FAIR TRADING LEGISLATION AMENDMENT (REFORM) BILL 2018; CHARITABLE FUNDRAISING AMENDMENT BILL 2018

2nd Reading Speech

23 October 2018


The Hon. ADAM SEARLE (20:48): I lead for the Opposition on the Fair Trading Legislation Amendment (Reform) Bill 2018 and the Charitable Fundraising Amendment Bill 2018. The changes presented in these bills are significant. The Government must provide an efficient yet robust regulatory environment that encourages strong and healthy competition. More importantly, it is also a key responsibility of governments to provide a regulatory environment that ensures consumers are protected, whether it be protection from unsafe products, consumer confidence in licensing schemes for tradespeople, or improving transparency in our markets so consumers can make better, informed choices.

The Charitable Fundraising (Amendment) Bill 2018 deals with the recommendations contained in the report of the inquiry under the Charitable Fundraising Act 1991 undertaken by Justice Bergin. While the Opposition supports the intent of the bill, I note that the Minister should consider a move towards nationally consistent fundraising laws to reduce the administrative burden on charities. The Fair Trading Legislation Amendment (Reform) Bill 2018 also seeks to achieve these consumer protection outcomes, and while the Opposition has some reservations over specific sections or aspects of the bill, we support the bill overall. I will now address the substance of the bills.

The Charitable Fundraising Amendment Bill 2018 gives effect to a number of recommendations contained in the report of the inquiry under the Charitable Fundraising Act 1991, which was undertaken by Justice Bergin. Justice Bergin made 29 recommendations, 23 of which related to law reform. The remaining six recommendations related to administrative or compliance issues. The bill seeks to deliver the substance of these recommendations. New South Wales residents donate more than $1 billion to charity each year. Any legislative reform should seek to bolster confidence in the sector so charities can continue to efficiently fundraise and return those funds to local and international communities through their projects and other initiatives.

Reducing duplication and administrative burden on small charities will of course be beneficial to the sector. In particular, item [12] of schedule 1 will streamline the registration process for charities. Charities will be able to use their proof of current registration with the Australian Charities and Not-for-profits Commission [ACNC] to apply for fundraising authority in New South Wales. Legislative harmonisation will occur for charitable fundraising authority holders who conduct community games to fundraise. The streamlining of the legislation will make it easier for authority holders to comply with the relevant legislation.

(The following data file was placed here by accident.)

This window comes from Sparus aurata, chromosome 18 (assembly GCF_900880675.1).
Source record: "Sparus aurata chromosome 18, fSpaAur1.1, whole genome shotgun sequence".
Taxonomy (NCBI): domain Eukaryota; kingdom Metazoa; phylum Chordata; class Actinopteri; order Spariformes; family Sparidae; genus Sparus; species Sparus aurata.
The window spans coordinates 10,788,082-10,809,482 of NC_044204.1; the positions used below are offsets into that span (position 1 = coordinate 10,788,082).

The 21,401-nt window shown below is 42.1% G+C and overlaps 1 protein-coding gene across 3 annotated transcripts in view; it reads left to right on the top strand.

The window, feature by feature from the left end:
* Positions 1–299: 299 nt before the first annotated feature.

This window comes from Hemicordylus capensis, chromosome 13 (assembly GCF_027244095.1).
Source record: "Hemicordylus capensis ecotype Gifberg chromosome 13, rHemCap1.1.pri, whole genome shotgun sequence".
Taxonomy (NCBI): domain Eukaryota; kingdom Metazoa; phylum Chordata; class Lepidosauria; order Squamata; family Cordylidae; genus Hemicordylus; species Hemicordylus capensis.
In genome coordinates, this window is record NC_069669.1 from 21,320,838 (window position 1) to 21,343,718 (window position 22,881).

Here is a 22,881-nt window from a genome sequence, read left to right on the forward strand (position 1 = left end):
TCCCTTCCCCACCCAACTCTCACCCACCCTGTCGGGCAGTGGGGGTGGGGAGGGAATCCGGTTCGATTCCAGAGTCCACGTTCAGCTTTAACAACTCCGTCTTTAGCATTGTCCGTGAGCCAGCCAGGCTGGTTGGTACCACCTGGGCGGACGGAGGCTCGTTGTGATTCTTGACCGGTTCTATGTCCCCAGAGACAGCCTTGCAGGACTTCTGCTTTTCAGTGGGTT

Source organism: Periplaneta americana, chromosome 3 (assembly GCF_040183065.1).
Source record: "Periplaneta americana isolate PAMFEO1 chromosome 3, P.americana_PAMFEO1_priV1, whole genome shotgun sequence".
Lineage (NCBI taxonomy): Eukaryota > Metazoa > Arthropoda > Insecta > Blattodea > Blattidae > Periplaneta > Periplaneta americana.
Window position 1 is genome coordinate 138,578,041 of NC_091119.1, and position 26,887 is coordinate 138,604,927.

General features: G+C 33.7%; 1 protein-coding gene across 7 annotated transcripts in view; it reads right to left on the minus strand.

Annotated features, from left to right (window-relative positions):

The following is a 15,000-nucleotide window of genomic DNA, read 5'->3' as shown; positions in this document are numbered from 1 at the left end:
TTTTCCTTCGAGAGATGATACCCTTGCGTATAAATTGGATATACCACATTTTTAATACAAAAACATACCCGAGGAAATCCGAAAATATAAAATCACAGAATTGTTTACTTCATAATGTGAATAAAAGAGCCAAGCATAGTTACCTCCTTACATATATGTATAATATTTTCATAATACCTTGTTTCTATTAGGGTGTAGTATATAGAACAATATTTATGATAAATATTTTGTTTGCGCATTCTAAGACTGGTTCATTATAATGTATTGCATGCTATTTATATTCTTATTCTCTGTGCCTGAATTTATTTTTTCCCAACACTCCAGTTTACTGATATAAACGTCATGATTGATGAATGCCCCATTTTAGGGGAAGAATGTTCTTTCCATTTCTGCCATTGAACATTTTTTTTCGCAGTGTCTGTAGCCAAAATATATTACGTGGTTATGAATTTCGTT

While these changes and others detailed in the bill will assist in harmonising legislative requirements for fundraising authority holders in New South Wales, the Opposition maintains concerns that the full administrative burden is not lifted from charities, particularly large charities. This is because there is still a desperate need for nationally consistent fundraising laws for charities operating across State boundaries or in multiple States. There is still confusion regarding online donations and the alignment of reporting in different States, as many large charities and peak bodies have noted. As Justice Connect appropriately highlights, a charity can be required to report its bank details in one State, get a police check in another and advertise in a paper in a third. Justice Connect’s campaign Fix Fundraising has highlighted many of these administrative problems and that a change in one State does not fix what is clearly a national problem in this area. There are seven sets of rules in seven jurisdictions.

The Opposition therefore asks the Minister and the Government what concrete action they are taking to streamline the process? Will they be raising the need for nationally consistent laws at the meeting of consumer affairs Ministers? With more and more donations occurring online and between State borders, it is of the utmost importance that we develop and implement nationally consistent laws on fundraising. While these new laws are a step in the right direction, the Opposition calls on the Minister to push for national legislation to address the significant burden on charities and community fundraisers amongst his ministerial colleagues from our Federal Parliament and the other States and Territories. The bill also addresses Fair Trading’s compliance and enforcement powers in the Act to conduct random inspections of charities and to investigate any breach of the Act that may occur.

The public inquiry addressed these concerns and the bill responds by proposing a number of changes to strengthen compliance, including through item [26], which provides powers of investigation to authorised officers. Under proposed new section 25K, the Minister can direct a person or body to pay remuneration and the expenses of an authorised officer for the exercise of investigation functions in relation to the person or body if a person has been found guilty of an offence. The Opposition asks the Minister to clarify the definition of an ‘”offence” under the legislation and clarify if the proposed section is retrospective—for example, if it will apply to offences that have occurred prior to the commencement of the legislation, even if an inquiry occurs after the legislation has been brought into force and effect. We ask the Government to address the lack of definition of “offence” in the legislation.

The Fair Trading Legislation Amendment (Reform) Bill 2018 details a significant number of consumer and business‑focused reforms arising from the Government’s Easy and Transparent Trading report. More than 500 submissions were received, providing feedback to the Government before the introduction of the bill to the Parliament. The bill introduces a number of reforms that will increase transparency for consumers. It addresses the use of non‑disclosure agreements used by businesses to circumnavigate or avoid their responsibility to provide consumers with safe products or services. Consumer advocates such asChoice have expressed concerns about the use of non‑disclosure agreements. This was most noticeable in the case of Thermomix, where serious incidents highlighting the unsafe nature of the product were not disclosed to the Australian Consumer and Competition Commission or relevant State authorities because customers who had complained to the company were asked to sign non‑disclosure agreements before receiving their remedy.